The liver has a complex and unique microenvironment with multiple cell–cell interactions and internal vascular networks. Although nonalcoholic fatty liver disease (NAFLD) is the most common chronic liver disease with multiple phases, no proper model could fully recapitulate the in vivo microenvironment to understand NAFLD progression. Here, an in vitro human liver model of NAFLD by coculturing human hepatocytes, umbilical vein endothelial cells (HUVECs), and Kupffer cells (KCs) into spheroids is presented. Analysis of indirect cross-talk using conditioned media between steatotic spheroids—composed of hepatocellular carcinoma-derived cells (HepG2) and HUVECs—and mouse KCs reveals that the latter can be activated showing increased cell area, elevated production of reactive oxygen species (ROS), and proinflammatory cytokines. Spheroids incorporating human KCs (HKCs) can also be induced into steatotic stage by supplementing fat. Steatotic spheroids with/without HKCs show different levels of steatotic stages through lipid accumulation and ROS production. Steatotic spheroids made from an immortalized hepatic progenitor cell line (HepaRG) compared to those made from HepG2 cells display similar trends of functionality, but elevated levels of proinflammatory cytokines, and improved reversibility of steatosis. The in vitro human liver system proposed makes strides in developing a model to mimic and monitor the progression of NAFLD.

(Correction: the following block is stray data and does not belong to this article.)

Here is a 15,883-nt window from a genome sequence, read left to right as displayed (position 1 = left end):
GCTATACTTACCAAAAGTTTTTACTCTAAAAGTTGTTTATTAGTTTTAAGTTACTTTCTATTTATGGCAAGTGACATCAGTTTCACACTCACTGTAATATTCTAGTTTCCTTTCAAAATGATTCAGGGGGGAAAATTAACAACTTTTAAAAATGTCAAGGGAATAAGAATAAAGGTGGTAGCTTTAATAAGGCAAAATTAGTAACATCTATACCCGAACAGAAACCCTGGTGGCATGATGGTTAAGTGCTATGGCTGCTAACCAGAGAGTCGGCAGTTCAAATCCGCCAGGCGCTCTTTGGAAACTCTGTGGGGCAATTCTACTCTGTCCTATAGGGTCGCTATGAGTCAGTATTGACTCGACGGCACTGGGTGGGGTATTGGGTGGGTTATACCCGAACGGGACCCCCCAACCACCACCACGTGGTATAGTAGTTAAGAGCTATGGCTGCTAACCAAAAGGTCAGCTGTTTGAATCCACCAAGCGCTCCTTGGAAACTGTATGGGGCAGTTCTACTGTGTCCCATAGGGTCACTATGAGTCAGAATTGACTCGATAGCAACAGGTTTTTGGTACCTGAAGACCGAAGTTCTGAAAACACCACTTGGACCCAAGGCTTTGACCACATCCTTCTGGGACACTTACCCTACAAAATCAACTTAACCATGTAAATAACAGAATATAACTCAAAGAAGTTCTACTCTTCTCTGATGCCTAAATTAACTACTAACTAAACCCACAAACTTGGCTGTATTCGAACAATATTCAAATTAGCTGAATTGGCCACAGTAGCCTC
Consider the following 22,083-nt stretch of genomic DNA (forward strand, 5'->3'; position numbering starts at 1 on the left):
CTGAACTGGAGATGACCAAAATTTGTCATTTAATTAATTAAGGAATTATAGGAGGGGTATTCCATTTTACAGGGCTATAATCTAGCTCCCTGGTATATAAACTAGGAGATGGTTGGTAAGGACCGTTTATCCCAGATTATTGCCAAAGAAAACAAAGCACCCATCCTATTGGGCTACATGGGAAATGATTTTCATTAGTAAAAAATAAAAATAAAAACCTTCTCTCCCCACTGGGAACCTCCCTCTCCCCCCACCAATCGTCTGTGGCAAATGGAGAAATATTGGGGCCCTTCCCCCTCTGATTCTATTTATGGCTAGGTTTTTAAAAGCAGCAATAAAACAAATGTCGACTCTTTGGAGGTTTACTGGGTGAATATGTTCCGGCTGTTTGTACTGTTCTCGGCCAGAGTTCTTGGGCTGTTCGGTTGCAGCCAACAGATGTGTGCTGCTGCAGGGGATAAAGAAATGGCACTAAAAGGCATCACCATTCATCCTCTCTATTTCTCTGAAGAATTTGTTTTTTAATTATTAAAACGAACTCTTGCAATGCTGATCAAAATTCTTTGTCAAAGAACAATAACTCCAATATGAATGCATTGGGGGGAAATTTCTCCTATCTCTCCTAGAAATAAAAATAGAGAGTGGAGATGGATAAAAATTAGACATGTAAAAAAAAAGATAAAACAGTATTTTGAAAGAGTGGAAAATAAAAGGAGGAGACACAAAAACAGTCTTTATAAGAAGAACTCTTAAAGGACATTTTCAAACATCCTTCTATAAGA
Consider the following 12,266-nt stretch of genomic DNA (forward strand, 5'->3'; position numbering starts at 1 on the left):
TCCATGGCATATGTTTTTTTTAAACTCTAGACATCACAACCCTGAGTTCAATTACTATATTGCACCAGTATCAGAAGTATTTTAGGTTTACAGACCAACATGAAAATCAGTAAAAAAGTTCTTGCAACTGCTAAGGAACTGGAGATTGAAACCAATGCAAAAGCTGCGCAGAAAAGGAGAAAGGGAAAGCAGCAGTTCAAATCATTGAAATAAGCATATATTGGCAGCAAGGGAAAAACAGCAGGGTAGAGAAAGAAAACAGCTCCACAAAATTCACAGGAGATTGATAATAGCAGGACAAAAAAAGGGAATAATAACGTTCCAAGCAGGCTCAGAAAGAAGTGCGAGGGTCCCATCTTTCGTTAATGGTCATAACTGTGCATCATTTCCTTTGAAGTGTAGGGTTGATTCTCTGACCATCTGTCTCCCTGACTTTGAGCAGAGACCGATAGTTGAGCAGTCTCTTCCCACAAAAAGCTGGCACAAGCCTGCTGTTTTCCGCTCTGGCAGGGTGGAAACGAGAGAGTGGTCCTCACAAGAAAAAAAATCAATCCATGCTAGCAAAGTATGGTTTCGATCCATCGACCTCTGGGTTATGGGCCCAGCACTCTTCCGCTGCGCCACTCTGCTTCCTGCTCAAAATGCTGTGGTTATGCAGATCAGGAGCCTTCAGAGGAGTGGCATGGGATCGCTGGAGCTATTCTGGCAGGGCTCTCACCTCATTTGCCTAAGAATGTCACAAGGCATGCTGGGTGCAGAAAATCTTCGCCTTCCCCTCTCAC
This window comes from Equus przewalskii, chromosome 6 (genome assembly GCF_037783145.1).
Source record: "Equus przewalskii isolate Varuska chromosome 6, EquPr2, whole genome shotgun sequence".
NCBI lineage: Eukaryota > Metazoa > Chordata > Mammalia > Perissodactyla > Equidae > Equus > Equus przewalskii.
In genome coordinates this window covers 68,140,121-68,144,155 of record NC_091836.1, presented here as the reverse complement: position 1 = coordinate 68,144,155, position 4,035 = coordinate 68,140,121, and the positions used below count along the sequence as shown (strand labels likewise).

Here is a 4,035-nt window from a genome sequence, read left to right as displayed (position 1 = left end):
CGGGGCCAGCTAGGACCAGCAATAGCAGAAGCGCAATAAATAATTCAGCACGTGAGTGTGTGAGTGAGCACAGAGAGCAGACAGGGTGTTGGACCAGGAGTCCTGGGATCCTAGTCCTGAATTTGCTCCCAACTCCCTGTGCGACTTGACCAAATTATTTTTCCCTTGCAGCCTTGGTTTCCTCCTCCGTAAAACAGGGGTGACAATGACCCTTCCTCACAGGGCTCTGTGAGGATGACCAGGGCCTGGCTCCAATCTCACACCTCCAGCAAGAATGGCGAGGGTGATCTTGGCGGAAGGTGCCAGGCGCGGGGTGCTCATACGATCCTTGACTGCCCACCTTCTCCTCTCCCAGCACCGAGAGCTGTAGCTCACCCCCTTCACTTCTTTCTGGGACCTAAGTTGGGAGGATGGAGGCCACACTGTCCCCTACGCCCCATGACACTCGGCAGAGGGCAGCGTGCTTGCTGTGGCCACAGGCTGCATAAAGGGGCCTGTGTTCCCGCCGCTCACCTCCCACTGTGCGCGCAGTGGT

- nonalcoholic fatty liver disease (NAFLD)
- nonalcoholic steatohepatitis (NASH)